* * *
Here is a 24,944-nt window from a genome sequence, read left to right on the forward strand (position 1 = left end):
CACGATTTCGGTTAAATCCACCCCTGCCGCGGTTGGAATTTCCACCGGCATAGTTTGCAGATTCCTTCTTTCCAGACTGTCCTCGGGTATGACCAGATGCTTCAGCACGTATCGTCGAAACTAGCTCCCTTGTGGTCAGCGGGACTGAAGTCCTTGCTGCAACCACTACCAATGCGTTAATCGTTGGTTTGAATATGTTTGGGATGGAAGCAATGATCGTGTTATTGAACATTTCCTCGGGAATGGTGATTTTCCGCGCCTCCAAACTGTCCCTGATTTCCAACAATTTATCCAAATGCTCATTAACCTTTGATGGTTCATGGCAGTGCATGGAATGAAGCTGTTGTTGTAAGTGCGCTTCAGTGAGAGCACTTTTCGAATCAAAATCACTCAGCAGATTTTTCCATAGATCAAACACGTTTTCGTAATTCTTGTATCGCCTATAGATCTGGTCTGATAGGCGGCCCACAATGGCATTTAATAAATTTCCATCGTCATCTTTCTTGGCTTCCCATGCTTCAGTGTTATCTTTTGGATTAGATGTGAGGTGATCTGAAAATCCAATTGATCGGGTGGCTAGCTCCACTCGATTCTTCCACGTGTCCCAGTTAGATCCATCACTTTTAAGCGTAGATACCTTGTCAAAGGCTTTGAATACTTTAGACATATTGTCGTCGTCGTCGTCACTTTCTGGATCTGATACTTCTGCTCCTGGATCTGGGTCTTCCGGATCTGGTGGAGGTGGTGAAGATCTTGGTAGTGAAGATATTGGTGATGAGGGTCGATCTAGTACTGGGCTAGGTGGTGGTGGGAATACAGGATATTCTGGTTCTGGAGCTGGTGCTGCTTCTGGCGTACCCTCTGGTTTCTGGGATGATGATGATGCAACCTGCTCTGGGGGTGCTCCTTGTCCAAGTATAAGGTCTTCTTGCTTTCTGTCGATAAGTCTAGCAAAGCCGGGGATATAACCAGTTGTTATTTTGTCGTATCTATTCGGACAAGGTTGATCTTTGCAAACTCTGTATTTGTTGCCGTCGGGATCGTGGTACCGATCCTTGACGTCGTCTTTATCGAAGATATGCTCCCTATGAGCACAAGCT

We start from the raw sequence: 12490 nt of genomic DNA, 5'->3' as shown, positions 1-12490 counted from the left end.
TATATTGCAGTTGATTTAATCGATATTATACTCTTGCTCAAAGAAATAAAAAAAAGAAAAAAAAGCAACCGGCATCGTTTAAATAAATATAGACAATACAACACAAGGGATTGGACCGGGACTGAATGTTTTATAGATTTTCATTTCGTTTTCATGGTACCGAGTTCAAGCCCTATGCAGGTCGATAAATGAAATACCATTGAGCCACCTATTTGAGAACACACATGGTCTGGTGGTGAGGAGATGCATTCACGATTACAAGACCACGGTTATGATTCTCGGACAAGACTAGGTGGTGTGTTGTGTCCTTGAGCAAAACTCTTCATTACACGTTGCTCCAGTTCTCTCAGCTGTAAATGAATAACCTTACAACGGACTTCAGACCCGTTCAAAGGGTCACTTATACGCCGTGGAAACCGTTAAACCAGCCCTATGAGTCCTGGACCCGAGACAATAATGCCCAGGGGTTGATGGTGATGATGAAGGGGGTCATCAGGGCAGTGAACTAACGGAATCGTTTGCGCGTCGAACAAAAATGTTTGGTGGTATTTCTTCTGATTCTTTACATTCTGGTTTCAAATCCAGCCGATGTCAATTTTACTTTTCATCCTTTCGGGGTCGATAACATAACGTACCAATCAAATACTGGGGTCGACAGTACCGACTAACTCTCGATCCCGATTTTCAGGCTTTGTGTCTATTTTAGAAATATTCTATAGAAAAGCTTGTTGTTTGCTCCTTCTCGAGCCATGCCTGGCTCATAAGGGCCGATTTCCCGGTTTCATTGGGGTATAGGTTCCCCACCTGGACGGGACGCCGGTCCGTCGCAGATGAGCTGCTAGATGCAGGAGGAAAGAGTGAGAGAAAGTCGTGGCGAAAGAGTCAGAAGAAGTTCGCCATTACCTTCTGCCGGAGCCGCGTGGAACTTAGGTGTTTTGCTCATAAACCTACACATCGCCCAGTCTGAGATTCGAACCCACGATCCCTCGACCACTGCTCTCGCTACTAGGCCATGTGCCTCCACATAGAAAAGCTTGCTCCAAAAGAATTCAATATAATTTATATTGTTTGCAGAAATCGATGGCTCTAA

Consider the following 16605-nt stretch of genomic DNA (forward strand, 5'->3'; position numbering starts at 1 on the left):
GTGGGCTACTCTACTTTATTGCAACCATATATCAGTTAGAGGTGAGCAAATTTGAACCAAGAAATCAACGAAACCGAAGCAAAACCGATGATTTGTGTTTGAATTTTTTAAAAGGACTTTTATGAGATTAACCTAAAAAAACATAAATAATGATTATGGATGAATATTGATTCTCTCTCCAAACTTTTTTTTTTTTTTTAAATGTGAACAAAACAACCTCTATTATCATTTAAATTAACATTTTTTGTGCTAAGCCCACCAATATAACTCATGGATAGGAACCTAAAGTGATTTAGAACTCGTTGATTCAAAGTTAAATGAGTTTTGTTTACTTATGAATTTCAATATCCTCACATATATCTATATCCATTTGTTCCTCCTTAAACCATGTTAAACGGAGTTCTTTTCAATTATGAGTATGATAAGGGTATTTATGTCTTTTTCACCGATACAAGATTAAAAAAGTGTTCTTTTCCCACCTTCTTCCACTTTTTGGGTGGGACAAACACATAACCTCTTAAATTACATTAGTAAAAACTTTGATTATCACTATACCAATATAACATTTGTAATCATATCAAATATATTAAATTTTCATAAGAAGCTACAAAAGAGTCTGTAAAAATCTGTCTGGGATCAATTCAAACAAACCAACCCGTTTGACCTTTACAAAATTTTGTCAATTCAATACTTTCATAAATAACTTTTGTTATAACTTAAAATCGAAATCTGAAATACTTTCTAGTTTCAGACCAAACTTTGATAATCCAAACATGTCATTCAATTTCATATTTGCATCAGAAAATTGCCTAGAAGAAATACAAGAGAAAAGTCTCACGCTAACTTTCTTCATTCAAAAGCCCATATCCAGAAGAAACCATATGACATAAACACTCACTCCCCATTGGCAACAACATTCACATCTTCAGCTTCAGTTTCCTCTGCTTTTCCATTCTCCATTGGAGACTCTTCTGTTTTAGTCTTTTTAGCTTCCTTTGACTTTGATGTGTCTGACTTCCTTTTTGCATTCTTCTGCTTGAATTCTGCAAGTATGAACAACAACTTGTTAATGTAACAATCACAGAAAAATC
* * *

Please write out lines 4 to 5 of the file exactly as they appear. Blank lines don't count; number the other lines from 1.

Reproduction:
TATATTGCAGTTGATTTAATCGATATTATACTCTTGCTCAAAGAAATAAAAAAAAGAAAAAAAAGCAACCGGCATCGTTTAAATAAATATAGACAATACAACACAAGGGATTGGACCGGGACTGAATGTTTTATAGATTTTCATTTCGTTTTCATGGTACCGAGTTCAAGCCCTATGCAGGTCGATAAATGAAATACCATTGAGCCACCTATTTGAGAACACACATGGTCTGGTGGTGAGGAGATGCATTCACGATTACAAGACCACGGTTATGATTCTCGGACAAGACTAGGTGGTGTGTTGTGTCCTTGAGCAAAACTCTTCATTACACGTTGCTCCAGTTCTCTCAGCTGTAAATGAATAACCTTACAACGGACTTCAGACCCGTTCAAAGGGTCACTTATACGCCGTGGAAACCGTTAAACCAGCCCTATGAGTCCTGGACCCGAGACAATAATGCCCAGGGGTTGATGGTGATGATGAAGGGGGTCATCAGGGCAGTGAACTAACGGAATCGTTTGCGCGTCGAACAAAAATGTTTGGTGGTATTTCTTCTGATTCTTTACATTCTGGTTTCAAATCCAGCCGATGTCAATTTTACTTTTCATCCTTTCGGGGTCGATAACATAACGTACCAATCAAATACTGGGGTCGACAGTACCGACTAACTCTCGATCCCGATTTTCAGGCTTTGTGTCTATTTTAGAAATATTCTATAGAAAAGCTTGTTGTTTGCTCCTTCTCGAGCCATGCCTGGCTCATAAGGGCCGATTTCCCGGTTTCATTGGGGTATAGGTTCCCCACCTGGACGGGACGCCGGTCCGTCGCAGATGAGCTGCTAGATGCAGGAGGAAAGAGTGAGAGAAAGTCGTGGCGAAAGAGTCAGAAGAAGTTCGCCATTACCTTCTGCCGGAGCCGCGTGGAACTTAGGTGTTTTGCTCATAAACCTACACATCGCCCAGTCTGAGATTCGAACCCACGATCCCTCGACCACTGCTCTCGCTACTAGGCCATGTGCCTCCACATAGAAAAGCTTGCTCCAAAAGAATTCAATATAATTTATATTGTTTGCAGAAATCGATGGCTCTAA

Consider the following 16605-nt stretch of genomic DNA (forward strand, 5'->3'; position numbering starts at 1 on the left):